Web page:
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Dracula Returns

Novel by Robert Lory (USA) 1973.

Written very much in the vein of the old pulp heroes: all the required plot devices are here, but with an intriguing extra concept. As can be expected, our 'hero', Professor Damien Harmon, is immensely wealthy (through a large inheritance) and intelligent (two doctorates and a master's degree before the age of 25). He also has a good reason to employ unorthodox methods in the fight against crime - working in 1938 as special assistant to the LAPD Commissioner, he exceeded his brief and went into the field, where he was severely beaten and left for dead by the gang he was investigating. Subsequently he was dismissed from the force, paralysed below the waist and with a metal plate cupping the front of his brain.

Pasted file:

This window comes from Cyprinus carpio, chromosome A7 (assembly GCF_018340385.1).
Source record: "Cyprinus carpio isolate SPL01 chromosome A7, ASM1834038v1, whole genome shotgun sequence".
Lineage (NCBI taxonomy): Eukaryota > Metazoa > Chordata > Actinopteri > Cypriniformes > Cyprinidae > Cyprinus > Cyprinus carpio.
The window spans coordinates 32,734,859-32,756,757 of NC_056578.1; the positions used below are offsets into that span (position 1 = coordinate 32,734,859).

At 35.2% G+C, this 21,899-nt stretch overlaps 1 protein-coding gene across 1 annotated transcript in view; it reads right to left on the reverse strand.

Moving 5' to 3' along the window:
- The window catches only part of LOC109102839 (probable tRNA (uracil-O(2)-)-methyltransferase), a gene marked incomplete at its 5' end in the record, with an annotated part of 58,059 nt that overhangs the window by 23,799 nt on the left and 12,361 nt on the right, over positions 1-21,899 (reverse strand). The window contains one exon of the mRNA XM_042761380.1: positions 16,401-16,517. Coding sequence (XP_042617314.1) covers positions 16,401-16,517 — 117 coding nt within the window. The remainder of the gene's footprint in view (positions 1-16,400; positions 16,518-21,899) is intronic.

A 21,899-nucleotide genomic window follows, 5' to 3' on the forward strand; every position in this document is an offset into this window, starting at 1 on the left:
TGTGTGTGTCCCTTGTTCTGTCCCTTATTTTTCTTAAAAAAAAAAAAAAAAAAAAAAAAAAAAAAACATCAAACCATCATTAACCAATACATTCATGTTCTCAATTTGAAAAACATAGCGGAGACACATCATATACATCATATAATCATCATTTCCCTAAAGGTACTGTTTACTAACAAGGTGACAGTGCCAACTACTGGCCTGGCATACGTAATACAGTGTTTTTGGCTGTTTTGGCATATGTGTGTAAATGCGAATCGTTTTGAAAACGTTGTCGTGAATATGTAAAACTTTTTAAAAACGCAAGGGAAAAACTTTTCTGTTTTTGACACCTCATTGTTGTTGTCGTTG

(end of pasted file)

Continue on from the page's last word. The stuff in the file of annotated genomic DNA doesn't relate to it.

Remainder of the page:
To compensate for his helpless state, he has a large and able assistant, framed and disgraced (but innocent) ex-cop Cameron Sanchez. Now he has an additional 'ultimate weapon': Count Dracula himself, together with the Count's 'assistant', the mind-reading catwoman Ktara. Controlling the vampire by means of an intricate device placed next to Dracula's heart, he takes on a gang of dangerous criminals with bloody results. Complex and fascinating, Lory counters much of the reader's natural scepticism with plausible ideas. Very much for pulp fans only, but easily on a par with many of its esteemed predecessors.

The main drawback to Dracula Returns, in keeping with its pulp roots, is that it is mostly a stage setter for the series which followed: The Hand of Dracula (1973), Dracula's Brothers (1973), Dracula's Gold (1973), The Drums of Dracula (1974), The Witching of Dracula (1974), Dracula's Lost World, Dracula's Disciple and Challenge to Dracula.


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